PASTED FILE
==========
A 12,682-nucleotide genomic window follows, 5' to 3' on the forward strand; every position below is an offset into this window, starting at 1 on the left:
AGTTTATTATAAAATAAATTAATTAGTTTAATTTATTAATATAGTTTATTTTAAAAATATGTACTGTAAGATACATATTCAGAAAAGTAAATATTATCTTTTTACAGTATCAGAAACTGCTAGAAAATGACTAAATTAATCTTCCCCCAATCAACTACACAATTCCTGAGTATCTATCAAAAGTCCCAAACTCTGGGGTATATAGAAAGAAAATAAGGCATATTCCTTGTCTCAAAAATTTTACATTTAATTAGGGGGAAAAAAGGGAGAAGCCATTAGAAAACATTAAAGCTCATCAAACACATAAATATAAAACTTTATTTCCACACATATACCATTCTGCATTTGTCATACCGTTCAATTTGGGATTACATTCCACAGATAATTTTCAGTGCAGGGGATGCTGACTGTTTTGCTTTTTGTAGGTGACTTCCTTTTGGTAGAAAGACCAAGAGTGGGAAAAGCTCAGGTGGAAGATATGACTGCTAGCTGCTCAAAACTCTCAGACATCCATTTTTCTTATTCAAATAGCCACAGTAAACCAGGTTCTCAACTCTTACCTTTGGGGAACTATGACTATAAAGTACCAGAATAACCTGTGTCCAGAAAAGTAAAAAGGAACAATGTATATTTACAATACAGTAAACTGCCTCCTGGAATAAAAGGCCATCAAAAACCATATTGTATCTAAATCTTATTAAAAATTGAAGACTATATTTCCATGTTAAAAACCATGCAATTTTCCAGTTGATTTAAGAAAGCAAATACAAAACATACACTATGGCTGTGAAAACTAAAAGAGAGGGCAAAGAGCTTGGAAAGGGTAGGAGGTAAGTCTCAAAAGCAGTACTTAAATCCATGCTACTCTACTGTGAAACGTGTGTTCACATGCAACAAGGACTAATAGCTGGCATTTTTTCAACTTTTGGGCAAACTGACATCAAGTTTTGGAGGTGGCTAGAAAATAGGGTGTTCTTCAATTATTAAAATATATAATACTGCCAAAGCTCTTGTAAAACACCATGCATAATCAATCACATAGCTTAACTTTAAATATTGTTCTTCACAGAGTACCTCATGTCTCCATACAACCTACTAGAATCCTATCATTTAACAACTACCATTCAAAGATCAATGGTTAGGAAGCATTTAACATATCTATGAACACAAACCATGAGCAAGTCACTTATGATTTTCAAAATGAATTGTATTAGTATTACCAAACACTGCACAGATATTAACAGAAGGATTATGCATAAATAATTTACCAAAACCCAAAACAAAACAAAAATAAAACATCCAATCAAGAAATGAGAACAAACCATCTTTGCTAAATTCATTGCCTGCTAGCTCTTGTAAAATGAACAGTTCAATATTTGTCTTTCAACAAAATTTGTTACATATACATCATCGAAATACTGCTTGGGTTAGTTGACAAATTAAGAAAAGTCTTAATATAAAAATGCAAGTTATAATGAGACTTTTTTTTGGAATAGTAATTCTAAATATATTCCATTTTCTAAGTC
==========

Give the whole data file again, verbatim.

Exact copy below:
A 12,682-nucleotide genomic window follows, 5' to 3' on the forward strand; every position below is an offset into this window, starting at 1 on the left:
AGTTTATTATAAAATAAATTAATTAGTTTAATTTATTAATATAGTTTATTTTAAAAATATGTACTGTAAGATACATATTCAGAAAAGTAAATATTATCTTTTTACAGTATCAGAAACTGCTAGAAAATGACTAAATTAATCTTCCCCCAATCAACTACACAATTCCTGAGTATCTATCAAAAGTCCCAAACTCTGGGGTATATAGAAAGAAAATAAGGCATATTCCTTGTCTCAAAAATTTTACATTTAATTAGGGGGAAAAAAGGGAGAAGCCATTAGAAAACATTAAAGCTCATCAAACACATAAATATAAAACTTTATTTCCACACATATACCATTCTGCATTTGTCATACCGTTCAATTTGGGATTACATTCCACAGATAATTTTCAGTGCAGGGGATGCTGACTGTTTTGCTTTTTGTAGGTGACTTCCTTTTGGTAGAAAGACCAAGAGTGGGAAAAGCTCAGGTGGAAGATATGACTGCTAGCTGCTCAAAACTCTCAGACATCCATTTTTCTTATTCAAATAGCCACAGTAAACCAGGTTCTCAACTCTTACCTTTGGGGAACTATGACTATAAAGTACCAGAATAACCTGTGTCCAGAAAAGTAAAAAGGAACAATGTATATTTACAATACAGTAAACTGCCTCCTGGAATAAAAGGCCATCAAAAACCATATTGTATCTAAATCTTATTAAAAATTGAAGACTATATTTCCATGTTAAAAACCATGCAATTTTCCAGTTGATTTAAGAAAGCAAATACAAAACATACACTATGGCTGTGAAAACTAAAAGAGAGGGCAAAGAGCTTGGAAAGGGTAGGAGGTAAGTCTCAAAAGCAGTACTTAAATCCATGCTACTCTACTGTGAAACGTGTGTTCACATGCAACAAGGACTAATAGCTGGCATTTTTTCAACTTTTGGGCAAACTGACATCAAGTTTTGGAGGTGGCTAGAAAATAGGGTGTTCTTCAATTATTAAAATATATAATACTGCCAAAGCTCTTGTAAAACACCATGCATAATCAATCACATAGCTTAACTTTAAATATTGTTCTTCACAGAGTACCTCATGTCTCCATACAACCTACTAGAATCCTATCATTTAACAACTACCATTCAAAGATCAATGGTTAGGAAGCATTTAACATATCTATGAACACAAACCATGAGCAAGTCACTTATGATTTTCAAAATGAATTGTATTAGTATTACCAAACACTGCACAGATATTAACAGAAGGATTATGCATAAATAATTTACCAAAACCCAAAACAAAACAAAAATAAAACATCCAATCAAGAAATGAGAACAAACCATCTTTGCTAAATTCATTGCCTGCTAGCTCTTGTAAAATGAACAGTTCAATATTTGTCTTTCAACAAAATTTGTTACATATACATCATCGAAATACTGCTTGGGTTAGTTGACAAATTAAGAAAAGTCTTAATATAAAAATGCAAGTTATAATGAGACTTTTTTTTGGAATAGTAATTCTAAATATATTCCATTTTCTAAGTC